Located in western Quebec, the Anishinabeg have stayed very close to their ancestral roots and lifestyle. Most still use their Algonquian mother tongue, in which their name means “real people.” Moose hide clothing, birch bark baskets, beadwork embroideries, and the tikinagan (a traditional baby carrier) are symbols of Algonquin handicraft.
Wolf Lake is an Algonquin Anishnabe community that is mainly English-speaking. Most of the 200 inhabitants live outside the community in neighbouring villages.
Enclaved within the municipality of Kipawa, 40 km north of Timiskaming, is the Algonquin community of Kebaowek, also known as Eagle Village. In 2016, the population tallied 274.
With only 300 people still living there, the Anicinapek community of Kitcisakik is located on the shores of Great Lake Victoria. Kitci means large, sakik means at the mouth, so Kitcisakik means by the large river mouth.
Previously called Maniwaki, Kitigan Zibi tallies 1,200 residents, making it the biggest Algonquin community in Canada. Kitigan means desert and zibi means river, delineating the territory between rivers Aigle and Désert.
Almost 600 people live in the Anishnabe Algonquin village of Rapid Lake, found on the wildlife reserve of La Vérendrye. It is also the place of assembly for the Algonquins of Barriere Lake.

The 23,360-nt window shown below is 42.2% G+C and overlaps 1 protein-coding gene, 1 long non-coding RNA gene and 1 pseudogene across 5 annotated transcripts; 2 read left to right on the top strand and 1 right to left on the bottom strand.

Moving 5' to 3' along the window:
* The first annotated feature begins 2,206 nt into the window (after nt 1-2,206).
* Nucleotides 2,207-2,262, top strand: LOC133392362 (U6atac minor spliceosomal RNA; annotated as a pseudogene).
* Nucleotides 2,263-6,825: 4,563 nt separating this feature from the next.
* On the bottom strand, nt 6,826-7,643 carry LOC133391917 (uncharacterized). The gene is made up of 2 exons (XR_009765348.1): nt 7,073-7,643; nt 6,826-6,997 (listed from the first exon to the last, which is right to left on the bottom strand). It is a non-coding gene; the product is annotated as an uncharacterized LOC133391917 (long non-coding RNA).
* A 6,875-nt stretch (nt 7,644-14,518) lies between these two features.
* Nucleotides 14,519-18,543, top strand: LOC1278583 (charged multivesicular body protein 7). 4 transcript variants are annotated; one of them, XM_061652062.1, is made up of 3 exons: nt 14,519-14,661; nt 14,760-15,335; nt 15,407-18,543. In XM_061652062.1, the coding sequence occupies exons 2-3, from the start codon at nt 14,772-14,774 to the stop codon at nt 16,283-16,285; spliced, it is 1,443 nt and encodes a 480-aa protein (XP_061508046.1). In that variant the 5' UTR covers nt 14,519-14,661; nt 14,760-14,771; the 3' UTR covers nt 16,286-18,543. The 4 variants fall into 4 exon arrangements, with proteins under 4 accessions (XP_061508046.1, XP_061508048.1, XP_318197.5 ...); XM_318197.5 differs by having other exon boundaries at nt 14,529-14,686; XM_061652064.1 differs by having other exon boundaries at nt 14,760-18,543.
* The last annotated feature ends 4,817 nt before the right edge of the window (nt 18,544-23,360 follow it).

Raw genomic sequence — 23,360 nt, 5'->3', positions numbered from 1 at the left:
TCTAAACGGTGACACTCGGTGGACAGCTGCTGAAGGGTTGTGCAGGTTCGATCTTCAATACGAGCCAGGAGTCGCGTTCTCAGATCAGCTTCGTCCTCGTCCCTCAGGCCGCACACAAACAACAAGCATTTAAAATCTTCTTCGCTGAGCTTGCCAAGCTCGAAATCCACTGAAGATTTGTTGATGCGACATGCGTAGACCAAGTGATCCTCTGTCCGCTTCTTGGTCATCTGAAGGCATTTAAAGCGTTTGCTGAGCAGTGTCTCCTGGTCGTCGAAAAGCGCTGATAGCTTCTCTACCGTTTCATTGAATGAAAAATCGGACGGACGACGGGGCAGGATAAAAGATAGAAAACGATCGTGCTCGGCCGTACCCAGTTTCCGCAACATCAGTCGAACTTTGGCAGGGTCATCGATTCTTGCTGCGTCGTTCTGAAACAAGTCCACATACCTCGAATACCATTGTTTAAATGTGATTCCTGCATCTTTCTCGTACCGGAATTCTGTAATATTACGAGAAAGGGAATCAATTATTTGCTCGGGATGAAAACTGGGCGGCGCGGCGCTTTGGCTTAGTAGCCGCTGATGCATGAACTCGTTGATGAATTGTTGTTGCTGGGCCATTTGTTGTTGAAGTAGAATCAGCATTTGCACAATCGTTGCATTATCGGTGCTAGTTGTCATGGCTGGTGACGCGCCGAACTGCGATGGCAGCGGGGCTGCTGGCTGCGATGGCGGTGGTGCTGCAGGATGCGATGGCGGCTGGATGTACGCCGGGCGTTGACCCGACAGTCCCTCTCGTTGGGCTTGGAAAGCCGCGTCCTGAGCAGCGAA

Officially established and recognized in 1962, the Algonquin Anishnabe community of Lac Simon is located approximately 32 kilometers from Val-d´Or in Abitibi. This young community tallies 2,100 inhabitants.
On the west bank of the Harricana River, only 3 km from Amos, you’ll find Pikogan—a young and thriving Algonquin Anishnabe community, also known as the Abitibiwinni First Nation. The population, who is mostly under the age of 18, speaks English, French and also Algonquin, the traditional language.
This Algonquin Anishnabe community is located at the head of lake Timiskaming, near the Ontario border. Saugeen Anishinabeg means people of the river in Algonquin, referring to the geographical location of the community.
On the south bank of the Winneway River, near Lake Simard, the Anishinabeg community of Long Point still adheres to a traditional way of life. They are deeply committed to the preservation of wildlife and natural resources. This community is mainly English-speaking.